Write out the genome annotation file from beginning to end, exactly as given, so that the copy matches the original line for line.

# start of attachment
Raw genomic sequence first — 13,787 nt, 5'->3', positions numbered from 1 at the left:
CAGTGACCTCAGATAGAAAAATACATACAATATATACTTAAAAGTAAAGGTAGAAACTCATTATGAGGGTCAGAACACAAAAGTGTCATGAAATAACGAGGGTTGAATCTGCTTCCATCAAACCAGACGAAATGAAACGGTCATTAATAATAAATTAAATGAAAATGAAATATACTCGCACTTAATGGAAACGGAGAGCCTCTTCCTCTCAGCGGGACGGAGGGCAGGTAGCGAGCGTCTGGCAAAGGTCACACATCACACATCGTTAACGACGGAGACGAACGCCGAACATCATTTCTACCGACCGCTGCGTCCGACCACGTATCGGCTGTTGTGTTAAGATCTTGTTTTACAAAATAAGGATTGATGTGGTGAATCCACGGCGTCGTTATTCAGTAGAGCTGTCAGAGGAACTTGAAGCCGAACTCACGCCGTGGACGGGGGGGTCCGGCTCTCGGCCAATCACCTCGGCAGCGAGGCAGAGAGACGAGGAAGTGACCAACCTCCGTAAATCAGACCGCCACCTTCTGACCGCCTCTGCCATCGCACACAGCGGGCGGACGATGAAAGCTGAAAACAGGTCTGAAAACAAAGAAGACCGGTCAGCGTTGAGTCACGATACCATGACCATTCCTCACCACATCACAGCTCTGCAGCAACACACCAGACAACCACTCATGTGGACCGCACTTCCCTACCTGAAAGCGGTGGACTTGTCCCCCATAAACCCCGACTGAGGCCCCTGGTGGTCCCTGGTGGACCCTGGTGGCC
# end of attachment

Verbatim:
Raw genomic sequence first — 13,787 nt, 5'->3', positions numbered from 1 at the left:
CAGTGACCTCAGATAGAAAAATACATACAATATATACTTAAAAGTAAAGGTAGAAACTCATTATGAGGGTCAGAACACAAAAGTGTCATGAAATAACGAGGGTTGAATCTGCTTCCATCAAACCAGACGAAATGAAACGGTCATTAATAATAAATTAAATGAAAATGAAATATACTCGCACTTAATGGAAACGGAGAGCCTCTTCCTCTCAGCGGGACGGAGGGCAGGTAGCGAGCGTCTGGCAAAGGTCACACATCACACATCGTTAACGACGGAGACGAACGCCGAACATCATTTCTACCGACCGCTGCGTCCGACCACGTATCGGCTGTTGTGTTAAGATCTTGTTTTACAAAATAAGGATTGATGTGGTGAATCCACGGCGTCGTTATTCAGTAGAGCTGTCAGAGGAACTTGAAGCCGAACTCACGCCGTGGACGGGGGGGTCCGGCTCTCGGCCAATCACCTCGGCAGCGAGGCAGAGAGACGAGGAAGTGACCAACCTCCGTAAATCAGACCGCCACCTTCTGACCGCCTCTGCCATCGCACACAGCGGGCGGACGATGAAAGCTGAAAACAGGTCTGAAAACAAAGAAGACCGGTCAGCGTTGAGTCACGATACCATGACCATTCCTCACCACATCACAGCTCTGCAGCAACACACCAGACAACCACTCATGTGGACCGCACTTCCCTACCTGAAAGCGGTGGACTTGTCCCCCATAAACCCCGACTGAGGCCCCTGGTGGTCCCTGGTGGACCCTGGTGGCC